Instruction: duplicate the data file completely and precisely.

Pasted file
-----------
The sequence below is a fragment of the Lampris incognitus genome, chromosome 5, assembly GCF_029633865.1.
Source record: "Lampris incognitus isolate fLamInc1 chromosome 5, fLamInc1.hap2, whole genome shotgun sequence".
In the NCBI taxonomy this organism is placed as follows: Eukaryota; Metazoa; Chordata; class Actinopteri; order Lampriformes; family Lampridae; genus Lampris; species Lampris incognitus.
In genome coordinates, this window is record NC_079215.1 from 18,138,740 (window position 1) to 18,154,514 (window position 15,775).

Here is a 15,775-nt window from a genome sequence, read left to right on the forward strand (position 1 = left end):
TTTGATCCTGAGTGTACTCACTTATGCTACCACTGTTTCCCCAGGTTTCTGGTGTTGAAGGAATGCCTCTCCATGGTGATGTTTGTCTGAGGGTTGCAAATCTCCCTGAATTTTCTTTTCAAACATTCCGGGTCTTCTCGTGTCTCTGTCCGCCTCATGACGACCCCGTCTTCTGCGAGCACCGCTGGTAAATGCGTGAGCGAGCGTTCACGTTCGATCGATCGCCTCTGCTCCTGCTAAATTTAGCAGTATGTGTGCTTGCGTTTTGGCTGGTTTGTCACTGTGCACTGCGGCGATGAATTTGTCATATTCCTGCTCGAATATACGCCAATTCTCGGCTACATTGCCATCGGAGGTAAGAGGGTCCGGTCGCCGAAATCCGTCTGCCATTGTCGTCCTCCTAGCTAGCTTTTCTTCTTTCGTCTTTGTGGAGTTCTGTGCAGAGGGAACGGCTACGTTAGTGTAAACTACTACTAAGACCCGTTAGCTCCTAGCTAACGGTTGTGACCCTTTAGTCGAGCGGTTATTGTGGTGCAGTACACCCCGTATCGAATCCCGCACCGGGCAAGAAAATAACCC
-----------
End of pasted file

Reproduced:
The sequence below is a fragment of the Lampris incognitus genome, chromosome 5, assembly GCF_029633865.1.
Source record: "Lampris incognitus isolate fLamInc1 chromosome 5, fLamInc1.hap2, whole genome shotgun sequence".
In the NCBI taxonomy this organism is placed as follows: Eukaryota; Metazoa; Chordata; class Actinopteri; order Lampriformes; family Lampridae; genus Lampris; species Lampris incognitus.
In genome coordinates, this window is record NC_079215.1 from 18,138,740 (window position 1) to 18,154,514 (window position 15,775).

Here is a 15,775-nt window from a genome sequence, read left to right on the forward strand (position 1 = left end):
TTTGATCCTGAGTGTACTCACTTATGCTACCACTGTTTCCCCAGGTTTCTGGTGTTGAAGGAATGCCTCTCCATGGTGATGTTTGTCTGAGGGTTGCAAATCTCCCTGAATTTTCTTTTCAAACATTCCGGGTCTTCTCGTGTCTCTGTCCGCCTCATGACGACCCCGTCTTCTGCGAGCACCGCTGGTAAATGCGTGAGCGAGCGTTCACGTTCGATCGATCGCCTCTGCTCCTGCTAAATTTAGCAGTATGTGTGCTTGCGTTTTGGCTGGTTTGTCACTGTGCACTGCGGCGATGAATTTGTCATATTCCTGCTCGAATATACGCCAATTCTCGGCTACATTGCCATCGGAGGTAAGAGGGTCCGGTCGCCGAAATCCGTCTGCCATTGTCGTCCTCCTAGCTAGCTTTTCTTCTTTCGTCTTTGTGGAGTTCTGTGCAGAGGGAACGGCTACGTTAGTGTAAACTACTACTAAGACCCGTTAGCTCCTAGCTAACGGTTGTGACCCTTTAGTCGAGCGGTTATTGTGGTGCAGTACACCCCGTATCGAATCCCGCACCGGGCAAGAAAATAACCC